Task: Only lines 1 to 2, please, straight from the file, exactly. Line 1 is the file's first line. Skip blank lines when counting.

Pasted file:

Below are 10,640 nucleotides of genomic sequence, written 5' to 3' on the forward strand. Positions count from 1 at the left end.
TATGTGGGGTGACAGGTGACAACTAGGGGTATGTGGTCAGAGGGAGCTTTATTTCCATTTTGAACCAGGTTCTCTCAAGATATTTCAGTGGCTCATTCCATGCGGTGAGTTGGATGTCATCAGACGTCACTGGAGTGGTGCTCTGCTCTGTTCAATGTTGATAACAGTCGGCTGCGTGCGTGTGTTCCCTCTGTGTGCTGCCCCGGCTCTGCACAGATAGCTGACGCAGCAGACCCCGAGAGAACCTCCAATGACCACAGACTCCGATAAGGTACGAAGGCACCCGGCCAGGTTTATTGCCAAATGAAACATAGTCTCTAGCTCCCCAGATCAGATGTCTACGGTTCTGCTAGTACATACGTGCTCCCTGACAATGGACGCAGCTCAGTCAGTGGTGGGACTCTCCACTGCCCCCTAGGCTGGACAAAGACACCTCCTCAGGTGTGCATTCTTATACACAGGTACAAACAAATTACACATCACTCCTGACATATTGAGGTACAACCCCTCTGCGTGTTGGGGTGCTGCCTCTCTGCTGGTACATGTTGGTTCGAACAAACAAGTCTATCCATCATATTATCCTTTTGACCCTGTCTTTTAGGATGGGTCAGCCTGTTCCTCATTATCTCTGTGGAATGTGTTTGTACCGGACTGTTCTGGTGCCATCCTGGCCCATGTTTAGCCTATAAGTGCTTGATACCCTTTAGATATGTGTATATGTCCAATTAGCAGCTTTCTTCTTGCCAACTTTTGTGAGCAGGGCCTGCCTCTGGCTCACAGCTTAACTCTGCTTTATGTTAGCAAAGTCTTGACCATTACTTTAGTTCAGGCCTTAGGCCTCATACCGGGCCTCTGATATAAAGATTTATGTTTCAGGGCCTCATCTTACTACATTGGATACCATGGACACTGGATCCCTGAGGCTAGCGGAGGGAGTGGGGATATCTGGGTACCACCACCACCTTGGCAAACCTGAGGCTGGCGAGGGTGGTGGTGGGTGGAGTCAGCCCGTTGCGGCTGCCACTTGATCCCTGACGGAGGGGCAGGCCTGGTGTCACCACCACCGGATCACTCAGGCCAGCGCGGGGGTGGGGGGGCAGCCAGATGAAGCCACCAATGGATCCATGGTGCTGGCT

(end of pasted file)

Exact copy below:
Below are 10,640 nucleotides of genomic sequence, written 5' to 3' on the forward strand. Positions count from 1 at the left end.
TATGTGGGGTGACAGGTGACAACTAGGGGTATGTGGTCAGAGGGAGCTTTATTTCCATTTTGAACCAGGTTCTCTCAAGATATTTCAGTGGCTCATTCCATGCGGTGAGTTGGATGTCATCAGACGTCACTGGAGTGGTGCTCTGCTCTGTTCAATGTTGATAACAGTCGGCTGCGTGCGTGTGTTCCCTCTGTGTGCTGCCCCGGCTCTGCACAGATAGCTGACGCAGCAGACCCCGAGAGAACCTCCAATGACCACAGACTCCGATAAGGTACGAAGGCACCCGGCCAGGTTTATTGCCAAATGAAACATAGTCTCTAGCTCCCCAGATCAGATGTCTACGGTTCTGCTAGTACATACGTGCTCCCTGACAATGGACGCAGCTCAGTCAGTGGTGGGACTCTCCACTGCCCCCTAGGCTGGACAAAGACACCTCCTCAGGTGTGCATTCTTATACACAGGTACAAACAAATTACACATCACTCCTGACATATTGAGGTACAACCCCTCTGCGTGTTGGGGTGCTGCCTCTCTGCTGGTACATGTTGGTTCGAACAAACAAGTCTATCCATCATATTATCCTTTTGACCCTGTCTTTTAGGATGGGTCAGCCTGTTCCTCATTATCTCTGTGGAATGTGTTTGTACCGGACTGTTCTGGTGCCATCCTGGCCCATGTTTAGCCTATAAGTGCTTGATACCCTTTAGATATGTGTATATGTCCAATTAGCAGCTTTCTTCTTGCCAACTTTTGTGAGCAGGGCCTGCCTCTGGCTCACAGCTTAACTCTGCTTTATGTTAGCAAAGTCTTGACCATTACTTTAGTTCAGGCCTTAGGCCTCATACCGGGCCTCTGATATAAAGATTTATGTTTCAGGGCCTCATCTTACTACATTGGATACCATGGACACTGGATCCCTGAGGCTAGCGGAGGGAGTGGGGATATCTGGGTACCACCACCACCTTGGCAAACCTGAGGCTGGCGAGGGTGGTGGTGGGTGGAGTCAGCCCGTTGCGGCTGCCACTTGATCCCTGACGGAGGGGCAGGCCTGGTGTCACCACCACCGGATCACTCAGGCCAGCGCGGGGGTGGGGGGGCAGCCAGATGAAGCCACCAATGGATCCATGGTGCTGGCT